( 2 Votes )

Bike pathLocal bicycle and walking enthusiasts are in luck: the Thomas Jefferson Planning District Commission (TJPDC) is soliciting their input into what bike and pedestrian paths to develop.

The TJPDC has set up an interactive map online in which participants can earmark suggested bike and pedestrian plans and include comments. Though most of the current suggestions focus on Charlottesville and Albemarle, the TJPDC wants to hear specifically from Fluvanna, Louisa, Nelson and Greene residents.

“The goal for this plan is to engage the public,” said Zach Herman, TJPDC regional planner and project lead.

TJPDC is in the process of updating the 2004 Jefferson Area Bike and Pedestrian Plan. As a part of this project, it wants to hear from local bicycle and walking fans as to what sort of projects they would like to see developed in their counties.

The updated plan will be integrated into the region’s long range framework to “better prepare and equip the region and its member governments to select and fund bike and pedestrian improvements,” according to TJPDC.

“For each county we hope to have a list of bike and pedestrian projects,” said Herman. “Those lists will be prioritized based on safety, connectivity, feasibility and cost. We’ll have a list of prioritized projects for each county.”

Herman hopes that interested Fluvanna residents will hop on their computers and send in their feedback during the months of September and October.

After the commission receives local feedback, it will turn to gathering data on the projects, prioritizing those projects, and then working them into the updated plan, Herman said. The updated plan may be ready around June 2018.

The Charlottesville and Albemarle projects may focus more on commuting, Herman said, but that approach isn’t as feasible in rural counties. “It’s more about developing recreational opportunities within Fluvanna,” he said.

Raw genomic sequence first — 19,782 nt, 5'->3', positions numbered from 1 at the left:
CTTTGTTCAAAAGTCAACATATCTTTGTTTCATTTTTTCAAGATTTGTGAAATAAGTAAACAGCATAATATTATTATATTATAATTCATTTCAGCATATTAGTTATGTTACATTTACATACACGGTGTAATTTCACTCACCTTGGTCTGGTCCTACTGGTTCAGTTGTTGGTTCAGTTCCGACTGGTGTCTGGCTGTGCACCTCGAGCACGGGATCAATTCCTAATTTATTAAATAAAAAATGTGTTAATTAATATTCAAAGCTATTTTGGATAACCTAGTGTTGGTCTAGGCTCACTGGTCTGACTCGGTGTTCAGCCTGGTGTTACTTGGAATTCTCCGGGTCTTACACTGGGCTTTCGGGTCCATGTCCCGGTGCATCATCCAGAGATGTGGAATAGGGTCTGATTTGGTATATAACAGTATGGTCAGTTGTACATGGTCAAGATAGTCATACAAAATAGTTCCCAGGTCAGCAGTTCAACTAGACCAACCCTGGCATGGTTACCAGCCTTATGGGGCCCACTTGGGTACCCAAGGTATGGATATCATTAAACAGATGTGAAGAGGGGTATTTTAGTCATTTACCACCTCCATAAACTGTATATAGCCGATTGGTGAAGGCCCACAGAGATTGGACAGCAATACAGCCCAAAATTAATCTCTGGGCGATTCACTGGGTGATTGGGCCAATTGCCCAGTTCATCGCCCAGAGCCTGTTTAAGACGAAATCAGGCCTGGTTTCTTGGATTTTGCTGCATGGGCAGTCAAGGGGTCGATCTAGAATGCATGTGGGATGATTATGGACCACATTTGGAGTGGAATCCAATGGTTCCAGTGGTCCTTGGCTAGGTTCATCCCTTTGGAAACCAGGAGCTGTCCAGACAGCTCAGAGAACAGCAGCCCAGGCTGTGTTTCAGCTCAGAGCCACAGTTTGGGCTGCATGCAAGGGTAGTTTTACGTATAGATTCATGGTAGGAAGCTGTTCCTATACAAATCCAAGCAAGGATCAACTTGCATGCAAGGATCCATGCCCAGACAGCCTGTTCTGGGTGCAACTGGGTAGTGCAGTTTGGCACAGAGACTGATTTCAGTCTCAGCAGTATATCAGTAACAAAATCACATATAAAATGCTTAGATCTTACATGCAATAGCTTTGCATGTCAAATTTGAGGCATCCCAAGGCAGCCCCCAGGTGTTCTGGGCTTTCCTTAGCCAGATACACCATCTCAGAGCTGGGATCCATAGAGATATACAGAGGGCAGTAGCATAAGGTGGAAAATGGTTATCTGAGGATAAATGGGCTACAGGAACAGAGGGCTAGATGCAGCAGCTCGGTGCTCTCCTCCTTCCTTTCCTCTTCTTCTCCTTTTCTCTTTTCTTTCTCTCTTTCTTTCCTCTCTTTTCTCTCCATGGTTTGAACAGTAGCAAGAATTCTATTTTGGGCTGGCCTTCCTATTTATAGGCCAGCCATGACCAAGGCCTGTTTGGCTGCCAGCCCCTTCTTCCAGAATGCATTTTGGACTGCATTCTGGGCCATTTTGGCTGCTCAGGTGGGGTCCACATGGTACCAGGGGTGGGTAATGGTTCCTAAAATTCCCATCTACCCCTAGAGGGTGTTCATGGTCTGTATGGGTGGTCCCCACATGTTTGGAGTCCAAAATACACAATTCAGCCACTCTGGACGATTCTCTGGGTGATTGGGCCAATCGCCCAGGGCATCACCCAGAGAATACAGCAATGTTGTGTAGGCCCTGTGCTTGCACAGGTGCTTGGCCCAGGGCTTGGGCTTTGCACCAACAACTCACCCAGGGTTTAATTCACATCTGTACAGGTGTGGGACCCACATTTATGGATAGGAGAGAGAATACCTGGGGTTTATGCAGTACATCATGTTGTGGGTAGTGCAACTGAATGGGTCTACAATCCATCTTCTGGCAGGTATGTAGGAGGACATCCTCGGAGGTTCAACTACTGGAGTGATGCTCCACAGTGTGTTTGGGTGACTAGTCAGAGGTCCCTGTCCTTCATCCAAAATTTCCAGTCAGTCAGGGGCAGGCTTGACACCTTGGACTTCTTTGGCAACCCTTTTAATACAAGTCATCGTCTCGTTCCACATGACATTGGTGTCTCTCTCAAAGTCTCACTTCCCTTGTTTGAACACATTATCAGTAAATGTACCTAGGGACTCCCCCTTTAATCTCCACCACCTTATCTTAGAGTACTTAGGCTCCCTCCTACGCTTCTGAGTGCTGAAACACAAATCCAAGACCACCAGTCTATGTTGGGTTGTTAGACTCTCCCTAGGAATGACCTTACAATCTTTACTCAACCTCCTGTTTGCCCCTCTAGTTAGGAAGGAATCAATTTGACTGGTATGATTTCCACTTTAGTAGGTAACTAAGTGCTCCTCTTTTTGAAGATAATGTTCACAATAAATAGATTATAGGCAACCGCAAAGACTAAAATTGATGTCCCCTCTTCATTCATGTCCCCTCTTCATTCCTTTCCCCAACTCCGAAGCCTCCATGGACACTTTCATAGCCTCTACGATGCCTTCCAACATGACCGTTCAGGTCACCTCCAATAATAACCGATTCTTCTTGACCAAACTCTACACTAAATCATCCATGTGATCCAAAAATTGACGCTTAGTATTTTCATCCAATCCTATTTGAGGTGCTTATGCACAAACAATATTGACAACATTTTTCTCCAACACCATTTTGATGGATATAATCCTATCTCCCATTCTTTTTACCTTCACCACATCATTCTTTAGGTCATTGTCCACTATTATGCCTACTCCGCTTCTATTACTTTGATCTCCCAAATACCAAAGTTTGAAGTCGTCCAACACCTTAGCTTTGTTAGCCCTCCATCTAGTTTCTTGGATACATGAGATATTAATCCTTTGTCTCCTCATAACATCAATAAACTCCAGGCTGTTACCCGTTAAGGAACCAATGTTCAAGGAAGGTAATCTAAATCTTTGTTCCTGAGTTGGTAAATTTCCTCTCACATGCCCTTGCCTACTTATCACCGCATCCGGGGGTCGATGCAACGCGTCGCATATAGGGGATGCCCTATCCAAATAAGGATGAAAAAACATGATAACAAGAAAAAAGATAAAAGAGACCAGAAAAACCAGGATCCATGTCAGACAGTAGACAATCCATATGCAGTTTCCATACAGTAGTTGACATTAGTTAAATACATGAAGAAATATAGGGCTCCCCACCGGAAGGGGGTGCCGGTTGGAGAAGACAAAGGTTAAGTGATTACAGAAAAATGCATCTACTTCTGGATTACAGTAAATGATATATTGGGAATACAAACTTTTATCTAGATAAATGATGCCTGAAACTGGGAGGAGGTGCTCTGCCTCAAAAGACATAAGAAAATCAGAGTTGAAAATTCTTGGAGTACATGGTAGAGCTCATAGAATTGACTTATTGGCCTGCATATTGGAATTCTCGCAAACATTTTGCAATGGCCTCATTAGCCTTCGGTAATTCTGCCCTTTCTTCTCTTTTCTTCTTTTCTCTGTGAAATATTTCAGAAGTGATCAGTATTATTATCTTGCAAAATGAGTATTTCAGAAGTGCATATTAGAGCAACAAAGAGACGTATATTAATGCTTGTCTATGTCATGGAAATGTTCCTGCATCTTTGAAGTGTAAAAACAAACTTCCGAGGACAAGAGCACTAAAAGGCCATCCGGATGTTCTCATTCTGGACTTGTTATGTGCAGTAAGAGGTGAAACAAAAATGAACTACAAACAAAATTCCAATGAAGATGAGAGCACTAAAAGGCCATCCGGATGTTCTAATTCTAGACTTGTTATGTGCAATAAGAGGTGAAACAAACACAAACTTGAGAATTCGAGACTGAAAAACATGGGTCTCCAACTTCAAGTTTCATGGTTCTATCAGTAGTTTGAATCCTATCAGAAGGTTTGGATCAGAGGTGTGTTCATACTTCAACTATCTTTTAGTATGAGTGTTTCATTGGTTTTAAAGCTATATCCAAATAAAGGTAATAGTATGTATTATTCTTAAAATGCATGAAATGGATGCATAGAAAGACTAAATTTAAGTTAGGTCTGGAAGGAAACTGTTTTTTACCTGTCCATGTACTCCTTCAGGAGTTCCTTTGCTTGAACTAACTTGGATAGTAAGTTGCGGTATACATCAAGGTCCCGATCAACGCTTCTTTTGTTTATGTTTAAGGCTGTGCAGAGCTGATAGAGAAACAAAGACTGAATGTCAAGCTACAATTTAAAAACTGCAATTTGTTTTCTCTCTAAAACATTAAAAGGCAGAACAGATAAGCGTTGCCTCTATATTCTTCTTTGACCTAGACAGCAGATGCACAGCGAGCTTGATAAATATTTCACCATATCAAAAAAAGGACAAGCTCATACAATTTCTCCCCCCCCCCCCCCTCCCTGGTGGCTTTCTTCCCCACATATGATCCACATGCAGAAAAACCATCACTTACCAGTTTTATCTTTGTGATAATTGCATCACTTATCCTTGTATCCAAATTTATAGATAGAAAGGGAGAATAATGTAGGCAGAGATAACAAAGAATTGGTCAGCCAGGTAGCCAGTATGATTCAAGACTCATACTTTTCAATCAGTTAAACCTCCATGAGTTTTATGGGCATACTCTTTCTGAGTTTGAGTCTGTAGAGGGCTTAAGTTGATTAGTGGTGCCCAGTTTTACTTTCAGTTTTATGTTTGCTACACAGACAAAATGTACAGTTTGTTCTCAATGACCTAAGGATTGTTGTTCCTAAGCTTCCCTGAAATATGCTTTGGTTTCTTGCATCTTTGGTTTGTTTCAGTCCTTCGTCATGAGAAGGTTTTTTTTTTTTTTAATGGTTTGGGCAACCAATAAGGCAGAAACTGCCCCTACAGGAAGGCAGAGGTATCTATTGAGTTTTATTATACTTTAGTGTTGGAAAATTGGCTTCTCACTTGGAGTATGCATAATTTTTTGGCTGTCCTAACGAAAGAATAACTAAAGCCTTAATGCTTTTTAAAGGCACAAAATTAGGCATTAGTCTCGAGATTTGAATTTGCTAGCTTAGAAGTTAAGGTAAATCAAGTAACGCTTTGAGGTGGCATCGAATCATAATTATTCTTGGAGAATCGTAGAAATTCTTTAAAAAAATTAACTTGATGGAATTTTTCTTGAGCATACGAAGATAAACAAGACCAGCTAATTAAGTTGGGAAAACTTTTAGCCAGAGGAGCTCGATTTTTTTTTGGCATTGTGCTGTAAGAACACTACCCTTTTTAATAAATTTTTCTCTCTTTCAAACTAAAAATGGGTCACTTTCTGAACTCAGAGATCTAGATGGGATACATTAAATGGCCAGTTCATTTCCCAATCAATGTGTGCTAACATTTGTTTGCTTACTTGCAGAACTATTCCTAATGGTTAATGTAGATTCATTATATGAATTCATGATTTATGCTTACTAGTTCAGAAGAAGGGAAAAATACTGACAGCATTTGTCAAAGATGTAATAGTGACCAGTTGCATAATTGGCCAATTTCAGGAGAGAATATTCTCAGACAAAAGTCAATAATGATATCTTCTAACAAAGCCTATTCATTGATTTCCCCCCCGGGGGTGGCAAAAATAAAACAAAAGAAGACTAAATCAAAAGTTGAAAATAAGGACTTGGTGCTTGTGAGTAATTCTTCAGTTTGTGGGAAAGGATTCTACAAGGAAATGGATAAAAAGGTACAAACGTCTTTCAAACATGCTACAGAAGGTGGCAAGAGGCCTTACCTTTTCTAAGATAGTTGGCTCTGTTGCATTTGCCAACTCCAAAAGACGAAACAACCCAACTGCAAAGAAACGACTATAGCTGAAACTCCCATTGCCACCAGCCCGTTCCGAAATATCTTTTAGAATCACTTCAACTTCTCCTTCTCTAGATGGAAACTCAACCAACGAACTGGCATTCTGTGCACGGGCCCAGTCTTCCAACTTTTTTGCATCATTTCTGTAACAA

“Off-road trails and walkways are some of the goals, as are minor improvements to existing roads, like scenic byways and bicycle routes,” Herman said. “There aren’t many specific projects for Fluvanna yet. This is where community input would be really helpful.”
As often happens, the money behind these projects is the tricky part.

“We have a lot of bike and pedestrian suggestions, but what we don’t have are ways for the projects to be funded,” said Herman.

TJPDC wants the paths to come to fruition, and in order for that to happen, various organizations will need to take ownership over different parts of the plan. “This is not meant to be a plan on the shelf,” Herman said. “We want these projects to have an owner. Hopefully for each project we’ll have some suggested grant sources – federal or state – and we’ll hopefully figure out people responsible for the projects.”

For example, paths that fall near schools may be eligible for Safe Routes to School grants. The Virginia Department of Transportation also has Transportation Alternatives Program grants that could help with trails, bicycle or pedestrian facilities, Herman said.

“Identifying these funding sources is a big part of the plan that has yet to happen, so we’re hoping to do a lot more research into the specifics of each project,” he said.

Fluvanna is already home to U.S. Bicycle Route 76, which stretches from Yorktown, Va., to Astoria, Ore., and covers about 4,250 miles.

Herman urged Fluvanna residents with suggestions to visit the interactive map or email him directly at This e-mail address is being protected from spambots. You need JavaScript enabled to view it . The interactive map can be found at http://tjpdc.org/transportation/jefferson-area-bike-and-pedestrian-plan/.